Appointment, removal and substitution of pension trustees

The following Pensions practice note provides comprehensive and up to date legal information covering:

  • Appointment, removal and substitution of pension trustees
  • How can trustees be appointed, removed or substituted?
  • Appointment, retirement and substitution of trustees under trust deed and rules
  • Interplay with statutory powers
  • Who may exercise the power?
  • Exercise of power of appointment and removal
  • The number of trustees and quorum
  • Method of appointing and removing trustees
  • Appointment and removal of directors of a trustee company
  • Invalid removal or retirement of trustees and ratification of trustee decisions
  • More...

Appointment, removal and substitution of pension trustees

Occupational pension schemes are generally constituted by a trust, and as such are governed by a board of trustees, whether individual trustees or a corporate trustee (in which case there will be a corporate board of directors). In either case, the board of trustees can be sizable.

Moreover, where applicable, a scheme must comply with legislative requirements relating to the appointment of member-nominated trustees or directors. Legislation (the ‘Member-nominated trustees (MNT) legislation’) requires that at least one-third of trustees are member-nominated trustees (or at least one-third of directors are member-nominated directors) and overrides scheme rules or a trustee company's articles of association to the extent that they conflict with that requirement.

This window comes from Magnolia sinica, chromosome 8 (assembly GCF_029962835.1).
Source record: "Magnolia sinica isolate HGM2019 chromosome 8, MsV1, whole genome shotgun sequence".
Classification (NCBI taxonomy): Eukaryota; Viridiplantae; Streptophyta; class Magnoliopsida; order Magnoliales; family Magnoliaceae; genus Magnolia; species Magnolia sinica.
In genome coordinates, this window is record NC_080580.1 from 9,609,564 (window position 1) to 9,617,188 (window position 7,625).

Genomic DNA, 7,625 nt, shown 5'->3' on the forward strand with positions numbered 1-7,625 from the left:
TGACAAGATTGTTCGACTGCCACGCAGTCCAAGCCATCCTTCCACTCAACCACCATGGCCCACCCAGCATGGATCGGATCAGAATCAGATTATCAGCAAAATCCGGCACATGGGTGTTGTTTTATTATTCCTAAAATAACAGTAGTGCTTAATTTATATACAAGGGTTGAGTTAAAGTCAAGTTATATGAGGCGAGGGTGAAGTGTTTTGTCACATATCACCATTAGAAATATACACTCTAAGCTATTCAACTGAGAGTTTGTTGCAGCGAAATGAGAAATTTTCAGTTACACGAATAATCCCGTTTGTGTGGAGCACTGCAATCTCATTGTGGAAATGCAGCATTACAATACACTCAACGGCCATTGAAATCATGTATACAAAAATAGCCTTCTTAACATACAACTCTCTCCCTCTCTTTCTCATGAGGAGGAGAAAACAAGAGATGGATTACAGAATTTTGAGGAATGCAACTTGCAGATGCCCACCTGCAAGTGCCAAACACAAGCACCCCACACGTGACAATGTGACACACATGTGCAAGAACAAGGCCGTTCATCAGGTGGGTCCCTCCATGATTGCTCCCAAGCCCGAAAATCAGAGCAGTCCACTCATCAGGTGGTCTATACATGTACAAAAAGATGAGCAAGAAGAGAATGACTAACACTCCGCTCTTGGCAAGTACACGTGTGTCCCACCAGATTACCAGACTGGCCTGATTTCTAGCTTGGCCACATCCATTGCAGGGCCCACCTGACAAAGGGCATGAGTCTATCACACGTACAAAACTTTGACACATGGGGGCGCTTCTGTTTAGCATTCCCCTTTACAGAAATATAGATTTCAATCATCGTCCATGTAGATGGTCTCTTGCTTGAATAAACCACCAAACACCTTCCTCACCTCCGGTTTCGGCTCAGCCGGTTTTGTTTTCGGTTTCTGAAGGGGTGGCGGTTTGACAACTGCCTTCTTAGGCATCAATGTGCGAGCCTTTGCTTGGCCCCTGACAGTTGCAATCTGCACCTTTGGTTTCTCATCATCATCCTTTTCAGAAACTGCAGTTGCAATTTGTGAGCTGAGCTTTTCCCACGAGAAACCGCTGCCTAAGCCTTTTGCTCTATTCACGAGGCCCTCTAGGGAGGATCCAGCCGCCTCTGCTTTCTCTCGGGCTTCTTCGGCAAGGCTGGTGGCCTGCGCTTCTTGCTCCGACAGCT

For more information, see Practice Note: Member-nominated trustees (MNTs) and member-nominated directors (MNDs).

Accordingly, since a pension scheme will often run for a long period of time, with frequent changes in membership, there is likely to be numerous occasions where the trustees of a scheme will need to change. Indeed, in some schemes there can be a fairly high turnover of trustees over time.

To ensure the efficient and valid running of a scheme, it is important that appointments and removals are conducted properly, since the failure to do so can be catastrophic for the scheme. While there are numerous ways this can be achieved, unfortunately there are a

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